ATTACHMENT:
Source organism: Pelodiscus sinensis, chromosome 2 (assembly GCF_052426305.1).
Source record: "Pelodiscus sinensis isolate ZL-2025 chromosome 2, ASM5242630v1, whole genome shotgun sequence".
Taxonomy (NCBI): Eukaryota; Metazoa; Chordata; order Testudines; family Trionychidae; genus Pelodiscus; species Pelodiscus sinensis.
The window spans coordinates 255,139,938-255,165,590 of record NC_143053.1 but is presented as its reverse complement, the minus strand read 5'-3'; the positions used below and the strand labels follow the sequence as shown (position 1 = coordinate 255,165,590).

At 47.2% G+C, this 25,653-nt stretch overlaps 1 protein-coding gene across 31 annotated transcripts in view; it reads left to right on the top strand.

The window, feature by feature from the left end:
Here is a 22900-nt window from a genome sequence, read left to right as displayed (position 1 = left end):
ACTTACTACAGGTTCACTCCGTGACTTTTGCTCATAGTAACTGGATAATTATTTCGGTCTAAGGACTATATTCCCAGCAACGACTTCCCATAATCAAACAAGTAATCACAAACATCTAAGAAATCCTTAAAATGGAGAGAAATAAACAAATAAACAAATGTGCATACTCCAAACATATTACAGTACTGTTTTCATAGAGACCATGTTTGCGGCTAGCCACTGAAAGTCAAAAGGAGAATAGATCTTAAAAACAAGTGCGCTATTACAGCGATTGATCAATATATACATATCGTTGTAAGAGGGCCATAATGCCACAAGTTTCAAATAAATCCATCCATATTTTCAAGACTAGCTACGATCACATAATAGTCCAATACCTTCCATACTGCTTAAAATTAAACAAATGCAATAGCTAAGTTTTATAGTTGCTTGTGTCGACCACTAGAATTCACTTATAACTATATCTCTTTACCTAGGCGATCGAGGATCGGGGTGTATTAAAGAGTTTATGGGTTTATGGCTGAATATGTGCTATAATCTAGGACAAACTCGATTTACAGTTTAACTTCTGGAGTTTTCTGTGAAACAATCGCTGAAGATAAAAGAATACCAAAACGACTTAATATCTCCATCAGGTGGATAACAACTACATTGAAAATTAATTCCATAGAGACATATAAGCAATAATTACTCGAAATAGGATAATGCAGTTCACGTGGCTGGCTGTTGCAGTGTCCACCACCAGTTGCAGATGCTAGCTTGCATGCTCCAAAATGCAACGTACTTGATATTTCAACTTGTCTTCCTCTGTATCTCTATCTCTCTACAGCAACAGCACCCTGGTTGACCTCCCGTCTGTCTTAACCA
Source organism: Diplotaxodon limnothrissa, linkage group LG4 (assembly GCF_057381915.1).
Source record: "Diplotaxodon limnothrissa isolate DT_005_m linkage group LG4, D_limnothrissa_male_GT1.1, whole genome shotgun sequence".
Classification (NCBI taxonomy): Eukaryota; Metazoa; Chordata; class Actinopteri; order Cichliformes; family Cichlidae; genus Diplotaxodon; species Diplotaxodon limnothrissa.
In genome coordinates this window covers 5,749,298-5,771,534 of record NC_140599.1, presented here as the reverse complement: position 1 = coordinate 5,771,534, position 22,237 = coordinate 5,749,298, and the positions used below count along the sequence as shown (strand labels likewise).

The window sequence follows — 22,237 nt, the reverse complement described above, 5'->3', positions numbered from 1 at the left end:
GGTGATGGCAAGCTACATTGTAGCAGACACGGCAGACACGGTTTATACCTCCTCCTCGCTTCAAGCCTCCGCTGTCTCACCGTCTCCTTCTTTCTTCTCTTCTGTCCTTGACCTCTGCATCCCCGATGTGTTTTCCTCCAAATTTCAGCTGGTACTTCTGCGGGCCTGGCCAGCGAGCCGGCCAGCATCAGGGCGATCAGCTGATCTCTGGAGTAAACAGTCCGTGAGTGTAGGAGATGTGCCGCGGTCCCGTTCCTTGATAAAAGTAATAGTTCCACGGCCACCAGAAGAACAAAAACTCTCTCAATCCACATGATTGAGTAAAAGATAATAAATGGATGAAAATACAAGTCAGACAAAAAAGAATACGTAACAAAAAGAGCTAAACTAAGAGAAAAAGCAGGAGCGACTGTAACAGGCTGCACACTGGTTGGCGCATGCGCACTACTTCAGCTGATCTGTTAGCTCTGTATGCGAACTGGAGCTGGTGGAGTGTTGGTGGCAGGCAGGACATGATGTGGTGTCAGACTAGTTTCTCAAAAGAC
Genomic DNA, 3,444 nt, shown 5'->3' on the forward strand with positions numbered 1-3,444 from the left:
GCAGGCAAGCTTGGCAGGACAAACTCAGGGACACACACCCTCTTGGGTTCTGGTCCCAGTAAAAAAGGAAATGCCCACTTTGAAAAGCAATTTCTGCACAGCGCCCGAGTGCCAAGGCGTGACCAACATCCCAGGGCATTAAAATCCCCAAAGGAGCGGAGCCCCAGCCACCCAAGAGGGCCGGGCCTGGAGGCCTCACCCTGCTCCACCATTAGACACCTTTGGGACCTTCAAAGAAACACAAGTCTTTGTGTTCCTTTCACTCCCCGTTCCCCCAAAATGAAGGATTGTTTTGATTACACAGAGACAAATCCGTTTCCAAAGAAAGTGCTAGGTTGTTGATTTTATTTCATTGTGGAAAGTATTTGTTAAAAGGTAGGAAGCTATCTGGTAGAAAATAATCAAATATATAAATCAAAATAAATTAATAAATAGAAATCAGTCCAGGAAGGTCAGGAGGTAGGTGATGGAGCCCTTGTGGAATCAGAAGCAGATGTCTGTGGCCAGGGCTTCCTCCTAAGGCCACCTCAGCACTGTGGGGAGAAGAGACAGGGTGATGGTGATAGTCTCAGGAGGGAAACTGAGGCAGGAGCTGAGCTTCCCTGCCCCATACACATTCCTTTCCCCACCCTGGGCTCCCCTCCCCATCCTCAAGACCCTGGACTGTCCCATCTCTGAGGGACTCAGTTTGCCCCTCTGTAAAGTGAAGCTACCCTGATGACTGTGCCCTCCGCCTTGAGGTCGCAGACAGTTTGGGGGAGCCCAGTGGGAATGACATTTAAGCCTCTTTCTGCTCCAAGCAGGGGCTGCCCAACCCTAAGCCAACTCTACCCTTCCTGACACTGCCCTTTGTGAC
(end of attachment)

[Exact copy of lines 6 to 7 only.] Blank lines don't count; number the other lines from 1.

The window, feature by feature from the left end:
Here is a 22900-nt window from a genome sequence, read left to right as displayed (position 1 = left end):